Planning, by definition, is a process of deciding in advance where people want to be (i.e., their goal) and how they will get there. It is important for several reasons. It helps people identify their goals clearly. It makes them decide concretely what they need to do to have the effect on society that they want.
It helps them make sure that they all understand their goal and what they need to do to reach it by involving everyone in the planning process. It makes all participants work in a goal-oriented way rather than in a loose or ad-hoc way where they just respond to issues and crises with no clear plan or goal. Planning helps people decide how best to use their scarce resources (e.g., labor, time, money, information, equipment) so that these make the most significant contribution to achieving their goal. Planning lays the basis for people to assess and evaluate their achievements effectively.
Indeed, the Philippines has a rich, well-articulated vision in AmBisyon Natin 2040, on which Philippine Development Plans across five administrations (starting with the Benigno Aquino administration, followed by the Duterte administration, and then the current Marcos administration, and then two more future administrations) are anchored. AmBisyon Natin 2040 is the result of a long-term visioning process that began in 2015. It describes the kind of life that Filipinos want to live and the state of the country by 2040.
In a nutshell, the vision is that by 2040, Filipinos will enjoy a strongly rooted (matatag), comfortable (maginhawa), and secure (panatag) life. Filipinos will enjoy a stable and comfortable lifestyle, secure in the knowledge that they have enough for their daily needs and unexpected expenses, that they can plan and prepare for their own and their children’s future. The typical Filipino family lives together in a place of their own, and they have the freedom to go where they desire, protected and enabled by a clean, efficient, and fair government.
As stated in the Updated Philippine Development Plan 2017-2022, the long-term vision remains the same; in fact, it has become even more pronounced with the emergence of new threats, most notably the Covid-19 pandemic. The latest directive is to focus on the recovery and resilience of individuals, families, businesses, government, and society under the new normal through five major programs: 1) health system improvement, 2) food security and resilience, 3) learning continuity, 4) digital transformation, and 5) regional development through the Balik Probinsya, Bagong Pag-asa Program (BP2).
On health system improvement, the Universal Health Care Act provides a comprehensive framework for health system improvement. The reform calls for a paradigm shift in the provision of care, from being fragmented and facility-based, to having a network of care with primary care facilities acting as the gatekeeper.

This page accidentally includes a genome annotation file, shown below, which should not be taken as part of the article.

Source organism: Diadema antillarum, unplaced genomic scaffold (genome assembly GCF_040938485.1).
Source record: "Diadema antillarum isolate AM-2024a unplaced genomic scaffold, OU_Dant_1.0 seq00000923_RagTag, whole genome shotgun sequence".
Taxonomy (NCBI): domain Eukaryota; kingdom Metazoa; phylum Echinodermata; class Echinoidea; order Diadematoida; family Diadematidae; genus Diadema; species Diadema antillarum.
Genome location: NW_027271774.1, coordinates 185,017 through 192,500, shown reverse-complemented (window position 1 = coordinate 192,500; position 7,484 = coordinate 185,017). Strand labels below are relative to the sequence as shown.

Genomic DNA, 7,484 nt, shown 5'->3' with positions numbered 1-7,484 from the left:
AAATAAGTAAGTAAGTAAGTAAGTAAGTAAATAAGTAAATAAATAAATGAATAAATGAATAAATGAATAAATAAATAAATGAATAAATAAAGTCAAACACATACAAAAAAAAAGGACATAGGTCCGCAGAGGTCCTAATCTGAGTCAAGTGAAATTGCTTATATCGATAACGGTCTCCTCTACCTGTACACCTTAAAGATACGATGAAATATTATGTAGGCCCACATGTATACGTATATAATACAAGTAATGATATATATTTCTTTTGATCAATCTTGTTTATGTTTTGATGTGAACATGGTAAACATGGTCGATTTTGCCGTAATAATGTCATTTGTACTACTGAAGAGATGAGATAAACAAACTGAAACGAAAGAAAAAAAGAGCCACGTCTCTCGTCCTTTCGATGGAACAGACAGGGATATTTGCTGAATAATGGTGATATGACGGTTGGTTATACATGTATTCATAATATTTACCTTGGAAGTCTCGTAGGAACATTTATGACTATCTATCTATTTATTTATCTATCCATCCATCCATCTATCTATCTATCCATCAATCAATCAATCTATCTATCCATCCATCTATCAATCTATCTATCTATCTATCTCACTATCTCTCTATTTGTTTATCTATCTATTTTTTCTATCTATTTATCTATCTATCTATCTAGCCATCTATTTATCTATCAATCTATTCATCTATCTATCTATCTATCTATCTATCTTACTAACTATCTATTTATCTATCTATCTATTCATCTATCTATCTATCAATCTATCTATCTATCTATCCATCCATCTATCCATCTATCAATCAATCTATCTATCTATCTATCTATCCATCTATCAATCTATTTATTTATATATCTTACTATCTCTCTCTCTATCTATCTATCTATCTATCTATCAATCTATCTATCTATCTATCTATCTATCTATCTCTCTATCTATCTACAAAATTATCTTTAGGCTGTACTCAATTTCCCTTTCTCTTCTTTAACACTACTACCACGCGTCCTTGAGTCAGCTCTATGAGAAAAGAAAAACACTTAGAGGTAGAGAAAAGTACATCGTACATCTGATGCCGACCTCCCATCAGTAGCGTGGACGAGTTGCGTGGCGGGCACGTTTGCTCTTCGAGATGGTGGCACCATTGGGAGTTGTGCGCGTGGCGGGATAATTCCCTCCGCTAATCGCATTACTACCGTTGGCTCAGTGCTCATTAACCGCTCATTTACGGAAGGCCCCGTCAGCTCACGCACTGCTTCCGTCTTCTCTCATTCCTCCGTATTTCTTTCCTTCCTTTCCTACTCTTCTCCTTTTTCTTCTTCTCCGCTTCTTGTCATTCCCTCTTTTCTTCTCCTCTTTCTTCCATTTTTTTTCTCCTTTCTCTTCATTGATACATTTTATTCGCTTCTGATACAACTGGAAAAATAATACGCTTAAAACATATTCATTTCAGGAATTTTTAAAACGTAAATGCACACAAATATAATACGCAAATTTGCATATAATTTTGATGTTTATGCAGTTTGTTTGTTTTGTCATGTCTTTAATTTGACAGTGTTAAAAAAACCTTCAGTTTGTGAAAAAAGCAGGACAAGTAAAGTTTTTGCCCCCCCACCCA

On food security and resilience, policies and programs will be guided by a food value chain approach, from farm to plate. In addition to programs to improve agricultural productivity, there will be investments in storage facilities, post-harvest, cold chain, and even technologies that prolong the shelf-life of food. Urban residents also need to attain some level of food sufficiency.
On learning continuity, education sector agencies will design inclusive mechanisms that deliver quality education. Lifelong learning will remain a priority strategy, especially focusing on digital skills training.
On digital transformation, the government will accelerate its digital transformation agenda, beginning with the implementation of the National Broadband Plan and the Free Wi-Fi Program. More government transactions will be enabled using the digital platform. Similarly, there will be technical and financial assistance programs to help businesses transition towards greater digitalization. In parallel, government will ensure the safety and security of digital transactions, including digital payments. The framework for consumer protection will also be reviewed to encompass the new normal way of transacting.
On regional development, a major initiative to decongest urban areas is the BP2. The program encourages Metro Manila residents, especially informal settlers, to return to their home provinces. BP2 will assist with transportation expenses, livelihood, housing, and education, among others. Over the medium term, there will be various investments in infrastructure, agriculture, business, transportation, and access to health care. These investments will reduce inequality in the quality of life across the various regions.
Yesterday, as its humble contribution to the crafting of the next Philippine Development Plan, the Ateneo Center for Economic Research and Development conducted a briefing entitled “Moving On and Moving Up: Bold New Directions for the Philippine Economy.” With heightened inflation and diluted jobs, there are short-, medium-, and long-term goals that the Marcos administration must pursue in the face of persistent, new, and emerging challenges. A forthcoming Eagle Watch column will share some highlights from this briefing.
Dr. Ser Percival K. Peña-Reyes is the Director of the Ateneo Center for Economic Research and Development.